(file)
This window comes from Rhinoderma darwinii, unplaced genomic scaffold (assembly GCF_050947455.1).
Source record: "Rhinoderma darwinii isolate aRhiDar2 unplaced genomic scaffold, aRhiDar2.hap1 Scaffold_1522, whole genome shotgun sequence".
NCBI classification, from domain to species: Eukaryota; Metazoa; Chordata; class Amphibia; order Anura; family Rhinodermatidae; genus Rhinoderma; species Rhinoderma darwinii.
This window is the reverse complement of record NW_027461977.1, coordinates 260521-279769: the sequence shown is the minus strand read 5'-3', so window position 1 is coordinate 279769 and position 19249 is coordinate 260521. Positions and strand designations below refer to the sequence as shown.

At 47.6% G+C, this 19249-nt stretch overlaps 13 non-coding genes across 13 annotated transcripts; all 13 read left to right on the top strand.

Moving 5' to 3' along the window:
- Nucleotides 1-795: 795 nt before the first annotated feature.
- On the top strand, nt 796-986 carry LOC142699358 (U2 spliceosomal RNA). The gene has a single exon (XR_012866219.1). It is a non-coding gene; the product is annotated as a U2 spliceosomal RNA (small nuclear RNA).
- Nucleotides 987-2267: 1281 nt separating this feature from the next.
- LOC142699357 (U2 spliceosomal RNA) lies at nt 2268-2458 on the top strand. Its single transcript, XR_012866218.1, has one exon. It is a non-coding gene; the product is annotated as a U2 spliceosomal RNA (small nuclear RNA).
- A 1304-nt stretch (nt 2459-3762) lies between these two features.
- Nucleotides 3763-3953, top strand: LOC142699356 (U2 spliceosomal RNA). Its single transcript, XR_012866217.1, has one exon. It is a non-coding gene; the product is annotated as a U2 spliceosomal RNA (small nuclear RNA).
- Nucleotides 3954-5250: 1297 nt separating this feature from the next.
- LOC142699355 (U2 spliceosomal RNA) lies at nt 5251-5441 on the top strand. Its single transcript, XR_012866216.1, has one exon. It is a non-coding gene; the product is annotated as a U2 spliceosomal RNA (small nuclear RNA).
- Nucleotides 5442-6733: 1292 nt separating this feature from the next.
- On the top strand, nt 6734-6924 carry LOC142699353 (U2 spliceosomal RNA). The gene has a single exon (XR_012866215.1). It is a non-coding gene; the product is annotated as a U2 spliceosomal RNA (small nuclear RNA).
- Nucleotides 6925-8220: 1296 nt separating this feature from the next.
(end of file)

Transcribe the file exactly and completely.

This window comes from Rhinoderma darwinii, unplaced genomic scaffold (assembly GCF_050947455.1).
Source record: "Rhinoderma darwinii isolate aRhiDar2 unplaced genomic scaffold, aRhiDar2.hap1 Scaffold_1522, whole genome shotgun sequence".
NCBI classification, from domain to species: Eukaryota; Metazoa; Chordata; class Amphibia; order Anura; family Rhinodermatidae; genus Rhinoderma; species Rhinoderma darwinii.
This window is the reverse complement of record NW_027461977.1, coordinates 260521-279769: the sequence shown is the minus strand read 5'-3', so window position 1 is coordinate 279769 and position 19249 is coordinate 260521. Positions and strand designations below refer to the sequence as shown.

At 47.6% G+C, this 19249-nt stretch overlaps 13 non-coding genes across 13 annotated transcripts; all 13 read left to right on the top strand.

Moving 5' to 3' along the window:
- Nucleotides 1-795: 795 nt before the first annotated feature.
- On the top strand, nt 796-986 carry LOC142699358 (U2 spliceosomal RNA). The gene has a single exon (XR_012866219.1). It is a non-coding gene; the product is annotated as a U2 spliceosomal RNA (small nuclear RNA).
- Nucleotides 987-2267: 1281 nt separating this feature from the next.
- LOC142699357 (U2 spliceosomal RNA) lies at nt 2268-2458 on the top strand. Its single transcript, XR_012866218.1, has one exon. It is a non-coding gene; the product is annotated as a U2 spliceosomal RNA (small nuclear RNA).
- A 1304-nt stretch (nt 2459-3762) lies between these two features.
- Nucleotides 3763-3953, top strand: LOC142699356 (U2 spliceosomal RNA). Its single transcript, XR_012866217.1, has one exon. It is a non-coding gene; the product is annotated as a U2 spliceosomal RNA (small nuclear RNA).
- Nucleotides 3954-5250: 1297 nt separating this feature from the next.
- LOC142699355 (U2 spliceosomal RNA) lies at nt 5251-5441 on the top strand. Its single transcript, XR_012866216.1, has one exon. It is a non-coding gene; the product is annotated as a U2 spliceosomal RNA (small nuclear RNA).
- Nucleotides 5442-6733: 1292 nt separating this feature from the next.
- On the top strand, nt 6734-6924 carry LOC142699353 (U2 spliceosomal RNA). The gene has a single exon (XR_012866215.1). It is a non-coding gene; the product is annotated as a U2 spliceosomal RNA (small nuclear RNA).
- Nucleotides 6925-8220: 1296 nt separating this feature from the next.